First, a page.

So there it is. Without the draft they can’t buy even a standby world police force without spending past the point where it hurts, and even then the force might be shackled by lack of specialists. And as for volunteers to support the force needed for a large, long land war–forget it.
Following this, key section, the report examined the possible effect of improvements in soldiers’ fringe benefits; then it considered replacement of certain military specialities by civilian personnel. Neither of these measures promised any significant reduction in the “volunteer gap.”
The final remarks of the Defense Department report on the problem were:
We cannot look forward to discontinuing the draft in the next decade unless changing world conditions reduce force levels substantially below those needed since Korea.
Increases in military compensation sufficient to attract an all-volunteer force cannot be justified. Nor could they maintain the necessary quality of personnel.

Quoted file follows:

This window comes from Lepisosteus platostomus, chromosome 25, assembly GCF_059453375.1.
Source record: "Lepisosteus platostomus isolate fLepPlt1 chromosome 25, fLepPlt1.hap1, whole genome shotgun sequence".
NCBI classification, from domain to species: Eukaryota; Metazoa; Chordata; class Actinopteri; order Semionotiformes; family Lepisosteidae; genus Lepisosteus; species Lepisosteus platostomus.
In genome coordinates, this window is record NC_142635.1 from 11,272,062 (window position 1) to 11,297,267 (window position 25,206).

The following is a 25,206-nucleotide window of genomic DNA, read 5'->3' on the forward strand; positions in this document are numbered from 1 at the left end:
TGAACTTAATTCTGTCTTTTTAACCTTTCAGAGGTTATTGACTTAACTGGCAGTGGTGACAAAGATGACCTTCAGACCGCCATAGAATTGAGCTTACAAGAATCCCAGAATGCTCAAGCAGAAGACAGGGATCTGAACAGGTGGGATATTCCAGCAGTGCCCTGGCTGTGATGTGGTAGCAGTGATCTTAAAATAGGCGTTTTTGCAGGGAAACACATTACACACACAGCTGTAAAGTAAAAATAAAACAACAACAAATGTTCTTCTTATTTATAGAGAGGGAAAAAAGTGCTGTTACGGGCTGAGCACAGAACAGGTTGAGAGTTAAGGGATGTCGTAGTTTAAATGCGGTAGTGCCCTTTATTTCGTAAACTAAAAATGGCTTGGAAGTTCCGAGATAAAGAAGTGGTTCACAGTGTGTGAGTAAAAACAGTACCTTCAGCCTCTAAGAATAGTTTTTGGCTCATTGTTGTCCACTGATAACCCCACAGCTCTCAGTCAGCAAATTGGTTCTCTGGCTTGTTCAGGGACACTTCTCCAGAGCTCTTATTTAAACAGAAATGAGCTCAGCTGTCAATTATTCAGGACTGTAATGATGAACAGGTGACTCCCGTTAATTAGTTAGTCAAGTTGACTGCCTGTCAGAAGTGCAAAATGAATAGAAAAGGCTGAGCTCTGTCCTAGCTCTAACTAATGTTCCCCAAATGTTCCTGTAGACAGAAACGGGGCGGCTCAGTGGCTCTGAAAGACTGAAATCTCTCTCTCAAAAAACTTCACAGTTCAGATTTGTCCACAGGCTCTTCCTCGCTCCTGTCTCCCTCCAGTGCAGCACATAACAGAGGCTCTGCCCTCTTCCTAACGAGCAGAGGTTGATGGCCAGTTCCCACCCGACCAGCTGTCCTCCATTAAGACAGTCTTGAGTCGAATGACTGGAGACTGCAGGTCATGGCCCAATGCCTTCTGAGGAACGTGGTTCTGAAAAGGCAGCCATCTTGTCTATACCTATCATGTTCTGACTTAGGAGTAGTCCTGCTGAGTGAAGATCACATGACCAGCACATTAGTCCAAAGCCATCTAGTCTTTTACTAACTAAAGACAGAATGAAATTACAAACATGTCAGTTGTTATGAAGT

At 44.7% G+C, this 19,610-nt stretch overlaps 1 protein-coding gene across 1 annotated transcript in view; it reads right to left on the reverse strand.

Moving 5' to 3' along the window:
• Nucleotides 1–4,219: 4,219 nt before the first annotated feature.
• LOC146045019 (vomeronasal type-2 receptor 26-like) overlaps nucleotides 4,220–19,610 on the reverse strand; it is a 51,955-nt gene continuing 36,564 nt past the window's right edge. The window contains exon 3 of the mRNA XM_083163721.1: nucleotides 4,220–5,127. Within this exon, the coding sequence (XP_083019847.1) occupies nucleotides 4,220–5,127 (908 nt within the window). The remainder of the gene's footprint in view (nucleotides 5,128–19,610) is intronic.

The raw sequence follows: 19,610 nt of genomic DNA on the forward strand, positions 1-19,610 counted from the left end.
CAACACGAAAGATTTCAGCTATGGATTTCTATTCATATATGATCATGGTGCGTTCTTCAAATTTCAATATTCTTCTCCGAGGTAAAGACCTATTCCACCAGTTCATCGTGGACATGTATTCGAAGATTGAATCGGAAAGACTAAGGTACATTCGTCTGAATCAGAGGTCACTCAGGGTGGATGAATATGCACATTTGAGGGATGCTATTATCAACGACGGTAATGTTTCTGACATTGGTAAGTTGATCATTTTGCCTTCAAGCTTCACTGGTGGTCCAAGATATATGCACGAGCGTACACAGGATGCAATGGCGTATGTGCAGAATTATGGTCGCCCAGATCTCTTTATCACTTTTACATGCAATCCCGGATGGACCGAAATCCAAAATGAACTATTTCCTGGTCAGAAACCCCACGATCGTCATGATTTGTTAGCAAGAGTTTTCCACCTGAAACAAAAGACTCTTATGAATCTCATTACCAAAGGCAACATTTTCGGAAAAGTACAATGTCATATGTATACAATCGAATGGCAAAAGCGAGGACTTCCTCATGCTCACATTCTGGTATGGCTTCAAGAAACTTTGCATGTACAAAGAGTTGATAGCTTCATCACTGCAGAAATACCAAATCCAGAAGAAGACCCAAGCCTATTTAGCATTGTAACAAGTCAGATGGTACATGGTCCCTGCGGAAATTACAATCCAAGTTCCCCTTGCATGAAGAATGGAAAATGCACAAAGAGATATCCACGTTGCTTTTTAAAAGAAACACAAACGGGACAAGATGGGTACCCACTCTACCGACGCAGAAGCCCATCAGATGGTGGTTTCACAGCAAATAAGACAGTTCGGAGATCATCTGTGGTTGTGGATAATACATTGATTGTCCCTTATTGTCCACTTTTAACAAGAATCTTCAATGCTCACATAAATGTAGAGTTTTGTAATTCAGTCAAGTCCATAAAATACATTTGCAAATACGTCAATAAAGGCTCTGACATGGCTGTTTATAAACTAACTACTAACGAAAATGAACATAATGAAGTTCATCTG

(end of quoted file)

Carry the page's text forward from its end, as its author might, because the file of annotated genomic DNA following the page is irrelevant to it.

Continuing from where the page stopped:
What, then, does the official U.S. state structure itself have to tell us about anti-draft action? First, the rumblings in Congress and Johnson’s maneuvers fully confirm the fact that the draft question is “hot.” Congressmen are begging for reforms to serve as a smokescreen, to prevent the unrest from coming to a focus. Meanwhile, the Defense Department, a more direct representative of imperialist aspirations, plants its feet against any meaningful change. As for abolition of the draft, they find it an impossible prospect under conditions of imperialist “peace.” That it would completely undermine the war effort is unquestionable.
Tensions are rising. Against the background of growing disillusionment with the war, in which the Vietnamese refuse to be beaten, tension on the draft issue will continue to rise. We must channel it, lead it, instruct it, broaden it, deal with it flexibly and responsively. End-the-draft campaigns, refusal to serve, refusal to ship out, perhaps a United Front Against the Warfare State–many approaches deserve consideration. But the leading position occupied by the draft issue today must be recognized.